Skip to content
News & Analysis at your fingertips.

We use a range of cookies to give you the best possible browsing experience. By continuing to use this website, you agree to our use of cookies.
You can learn more about our cookie policy here, or by following the link at the bottom of any page on our site. See our updated Privacy Policy here.



Notifications below are based on filters which can be adjusted via Economic and Webinar Calendar pages.

Live Webinar

Live Webinar Events


Economic Calendar

Economic Calendar Events

Free Trading Guides
Please try again
More View more
Greece Negotiations Restart, New Proposals Expected Tomorrow

Greece Negotiations Restart, New Proposals Expected Tomorrow

Yash Gandhi, Contributor

Talking Points:

  • EU leaders held an emergency summit, Greece focused on restoring funding to banking sector
  • Eurozone finance ministers ended with optimistic views but no concrete proposal
  • Greece ready to submit request for financial assistance through the European Stability Mechanism

European leaders restarted negotiations in an emergency summit to discuss Greece’s future. The Greek delegation’s primary concern was the liquidity crisis in the banking sector following the ECB’s moves to cap its ELA access and further re-adjusted collateral on the emergency liquidity funds. Donald Tusk, who is currently heading the summit, wanted the leaders to make a decision on whether a long-term bailout deal is possible.

Italian Prime Minister, Matteo Renzi, left the summit in high spirits and was confident Greek Prime Minister, Alexis Tsipras, will produce a “credible, good plan”. Austrian finance minister Hans-Joerg Schelling remarked the possibility of a Greek exit is “rather unlikely”.

Ahead of the European Union leaders’ emergency summit Wednesday, today’s finance ministers gathering was expected to start the technical groundwork. The new negotiations began today following the “no” vote in the July 5th referendum. Eurogroup President Jeroen Dijesselbloem released a statement shortly after the meeting. The meeting concluded with an understanding Greece would submit a request for support - which it later confirmed it would to the European Stability Mechanism (ESM). However, the Greek government opined, “July aid doesn’t have to come from ESM”.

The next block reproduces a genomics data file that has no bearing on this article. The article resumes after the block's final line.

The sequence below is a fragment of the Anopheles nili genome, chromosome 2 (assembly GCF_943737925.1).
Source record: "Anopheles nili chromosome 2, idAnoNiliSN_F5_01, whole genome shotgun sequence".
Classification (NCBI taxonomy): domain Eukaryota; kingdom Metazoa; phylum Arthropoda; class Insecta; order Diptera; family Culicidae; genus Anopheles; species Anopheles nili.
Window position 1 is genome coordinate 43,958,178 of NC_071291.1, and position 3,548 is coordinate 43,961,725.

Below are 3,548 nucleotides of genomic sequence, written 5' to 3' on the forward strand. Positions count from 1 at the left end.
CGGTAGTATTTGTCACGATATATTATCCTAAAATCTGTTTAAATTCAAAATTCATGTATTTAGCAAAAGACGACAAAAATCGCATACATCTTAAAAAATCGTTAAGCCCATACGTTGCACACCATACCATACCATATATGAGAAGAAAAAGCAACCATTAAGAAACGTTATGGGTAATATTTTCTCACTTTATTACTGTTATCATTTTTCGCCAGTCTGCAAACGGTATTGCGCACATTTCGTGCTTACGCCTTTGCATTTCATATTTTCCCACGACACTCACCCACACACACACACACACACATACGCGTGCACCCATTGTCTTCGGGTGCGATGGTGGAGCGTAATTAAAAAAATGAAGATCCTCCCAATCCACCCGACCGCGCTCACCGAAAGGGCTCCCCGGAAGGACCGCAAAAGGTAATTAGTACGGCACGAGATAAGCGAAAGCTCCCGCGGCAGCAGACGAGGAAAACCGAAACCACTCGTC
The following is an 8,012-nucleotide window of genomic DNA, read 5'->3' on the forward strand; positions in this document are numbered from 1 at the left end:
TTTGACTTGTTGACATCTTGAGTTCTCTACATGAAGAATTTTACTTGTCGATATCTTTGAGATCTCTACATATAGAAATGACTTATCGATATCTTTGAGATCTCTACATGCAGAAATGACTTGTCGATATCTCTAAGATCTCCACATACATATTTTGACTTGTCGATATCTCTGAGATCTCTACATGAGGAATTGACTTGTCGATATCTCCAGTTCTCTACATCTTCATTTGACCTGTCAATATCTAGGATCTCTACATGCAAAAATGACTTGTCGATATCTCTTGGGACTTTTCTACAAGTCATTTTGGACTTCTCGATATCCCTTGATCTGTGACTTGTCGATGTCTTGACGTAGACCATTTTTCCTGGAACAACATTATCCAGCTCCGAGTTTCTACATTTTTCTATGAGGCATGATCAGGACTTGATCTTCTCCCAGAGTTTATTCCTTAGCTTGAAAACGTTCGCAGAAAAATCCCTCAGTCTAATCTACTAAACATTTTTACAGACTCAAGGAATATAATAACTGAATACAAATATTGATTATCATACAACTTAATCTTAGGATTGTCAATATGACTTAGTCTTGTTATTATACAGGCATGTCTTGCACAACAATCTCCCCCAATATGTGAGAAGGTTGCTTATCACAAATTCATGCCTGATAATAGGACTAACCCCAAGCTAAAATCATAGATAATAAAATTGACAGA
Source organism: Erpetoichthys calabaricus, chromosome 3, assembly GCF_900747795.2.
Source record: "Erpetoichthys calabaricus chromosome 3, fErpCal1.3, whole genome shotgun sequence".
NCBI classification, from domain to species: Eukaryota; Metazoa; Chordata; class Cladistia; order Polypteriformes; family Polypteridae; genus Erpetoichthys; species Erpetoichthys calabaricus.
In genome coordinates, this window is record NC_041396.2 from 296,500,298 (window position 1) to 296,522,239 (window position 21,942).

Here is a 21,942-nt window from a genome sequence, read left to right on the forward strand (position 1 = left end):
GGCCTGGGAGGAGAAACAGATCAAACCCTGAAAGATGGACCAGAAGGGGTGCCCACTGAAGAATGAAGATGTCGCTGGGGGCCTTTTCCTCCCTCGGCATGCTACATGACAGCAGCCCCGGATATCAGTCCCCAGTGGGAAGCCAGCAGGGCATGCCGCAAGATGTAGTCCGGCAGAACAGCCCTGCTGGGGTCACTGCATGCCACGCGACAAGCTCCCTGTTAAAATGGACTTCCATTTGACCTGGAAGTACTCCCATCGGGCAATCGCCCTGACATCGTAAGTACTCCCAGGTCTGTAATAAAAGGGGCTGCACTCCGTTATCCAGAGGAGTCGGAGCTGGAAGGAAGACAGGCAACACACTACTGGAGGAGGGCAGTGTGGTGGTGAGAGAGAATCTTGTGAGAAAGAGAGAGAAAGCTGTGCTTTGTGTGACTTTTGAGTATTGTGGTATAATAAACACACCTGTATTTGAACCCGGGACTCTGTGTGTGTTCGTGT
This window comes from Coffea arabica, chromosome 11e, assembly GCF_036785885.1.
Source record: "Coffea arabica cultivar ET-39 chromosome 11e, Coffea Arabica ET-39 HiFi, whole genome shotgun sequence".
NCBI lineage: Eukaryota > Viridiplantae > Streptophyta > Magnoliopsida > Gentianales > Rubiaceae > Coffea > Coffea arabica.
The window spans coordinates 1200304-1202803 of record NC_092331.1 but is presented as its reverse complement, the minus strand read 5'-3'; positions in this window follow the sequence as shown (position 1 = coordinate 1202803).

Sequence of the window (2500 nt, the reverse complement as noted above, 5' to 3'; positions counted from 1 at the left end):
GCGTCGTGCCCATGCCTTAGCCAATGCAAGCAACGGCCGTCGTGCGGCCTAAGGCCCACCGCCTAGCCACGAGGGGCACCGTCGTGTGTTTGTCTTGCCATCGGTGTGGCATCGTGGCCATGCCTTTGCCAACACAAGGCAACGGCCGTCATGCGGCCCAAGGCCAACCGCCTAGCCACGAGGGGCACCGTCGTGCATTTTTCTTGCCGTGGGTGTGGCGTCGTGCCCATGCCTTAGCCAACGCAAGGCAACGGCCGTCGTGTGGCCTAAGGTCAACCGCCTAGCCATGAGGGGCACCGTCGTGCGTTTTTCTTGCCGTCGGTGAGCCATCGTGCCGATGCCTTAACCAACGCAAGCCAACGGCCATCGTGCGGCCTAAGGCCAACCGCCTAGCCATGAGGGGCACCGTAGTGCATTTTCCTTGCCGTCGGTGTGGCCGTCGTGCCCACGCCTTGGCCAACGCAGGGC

Tomorrow, the International Monetary Fund, European Central Bank, and Eurozone (collectively known as The Institutions) will assess the financial situation in Greece primarily measuring finances and debt sustainability. The Institutions will formally begin negotiations shortly after.

Many Eurozone officials expected fresh proposals ahead of today’s finance ministers meeting but newly inducted Greek finance minister, Euclid Tskalotos, held off from just that. Instead, discussions were general and Greek delegates presented ideas. Belgian finance minister, Johan Van Overtveldt, said there was no concrete proposal but Tskalotos outlined ideas in a “good presentation”.

Greece needs to strike a deal before an ECB bond repayment due July 20 or it could go into arrears to a group which may cause more significant legal issues. The Greek banking sector, which has stayed afloat through ELA from the ECB, needs another cash infusion in the coming days. With critical talks and likely a number of meetings ahead, Sunday’s summit will be ‘decisive’ according to Matteo Renzi. Taking a more hardline view of the situation, European Council President Tusk offered similar evaluation of the time frame by saying the “final deadline ends this week.”

For the most up-to-date news on economic events and Greece Debt Crisis, follow DailyFX Live Feed

For increased EUR/USD volatility this week, keep an eye on the Weekly Strategy Outlook

DailyFX provides forex news and technical analysis on the trends that influence the global currency markets.